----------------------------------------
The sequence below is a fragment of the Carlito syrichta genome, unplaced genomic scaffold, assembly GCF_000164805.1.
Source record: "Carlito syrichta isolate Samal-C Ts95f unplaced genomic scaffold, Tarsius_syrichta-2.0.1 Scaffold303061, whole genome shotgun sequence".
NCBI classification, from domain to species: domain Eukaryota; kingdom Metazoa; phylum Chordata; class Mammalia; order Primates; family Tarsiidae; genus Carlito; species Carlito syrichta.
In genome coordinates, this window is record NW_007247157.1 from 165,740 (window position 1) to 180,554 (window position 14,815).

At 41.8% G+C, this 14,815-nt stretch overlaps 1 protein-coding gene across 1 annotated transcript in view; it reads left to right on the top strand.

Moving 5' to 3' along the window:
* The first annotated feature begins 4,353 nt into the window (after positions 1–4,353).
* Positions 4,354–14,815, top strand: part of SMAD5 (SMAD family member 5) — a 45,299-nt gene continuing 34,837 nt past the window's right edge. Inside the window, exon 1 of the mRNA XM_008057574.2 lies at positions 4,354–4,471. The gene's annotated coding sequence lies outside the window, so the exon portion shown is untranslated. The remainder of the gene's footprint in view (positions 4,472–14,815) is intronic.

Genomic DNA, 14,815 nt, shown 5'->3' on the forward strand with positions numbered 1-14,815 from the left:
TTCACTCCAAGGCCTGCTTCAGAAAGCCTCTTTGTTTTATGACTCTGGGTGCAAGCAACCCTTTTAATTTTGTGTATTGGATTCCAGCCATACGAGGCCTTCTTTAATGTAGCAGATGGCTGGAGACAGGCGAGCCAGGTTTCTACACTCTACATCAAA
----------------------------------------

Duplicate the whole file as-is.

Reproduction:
The sequence below is a fragment of the Carlito syrichta genome, unplaced genomic scaffold, assembly GCF_000164805.1.
Source record: "Carlito syrichta isolate Samal-C Ts95f unplaced genomic scaffold, Tarsius_syrichta-2.0.1 Scaffold303061, whole genome shotgun sequence".
NCBI classification, from domain to species: domain Eukaryota; kingdom Metazoa; phylum Chordata; class Mammalia; order Primates; family Tarsiidae; genus Carlito; species Carlito syrichta.
In genome coordinates, this window is record NW_007247157.1 from 165,740 (window position 1) to 180,554 (window position 14,815).

At 41.8% G+C, this 14,815-nt stretch overlaps 1 protein-coding gene across 1 annotated transcript in view; it reads left to right on the top strand.

Moving 5' to 3' along the window:
* The first annotated feature begins 4,353 nt into the window (after positions 1–4,353).
* Positions 4,354–14,815, top strand: part of SMAD5 (SMAD family member 5) — a 45,299-nt gene continuing 34,837 nt past the window's right edge. Inside the window, exon 1 of the mRNA XM_008057574.2 lies at positions 4,354–4,471. The gene's annotated coding sequence lies outside the window, so the exon portion shown is untranslated. The remainder of the gene's footprint in view (positions 4,472–14,815) is intronic.

Genomic DNA, 14,815 nt, shown 5'->3' on the forward strand with positions numbered 1-14,815 from the left:
TTCACTCCAAGGCCTGCTTCAGAAAGCCTCTTTGTTTTATGACTCTGGGTGCAAGCAACCCTTTTAATTTTGTGTATTGGATTCCAGCCATACGAGGCCTTCTTTAATGTAGCAGATGGCTGGAGACAGGCGAGCCAGGTTTCTACACTCTACATCAAA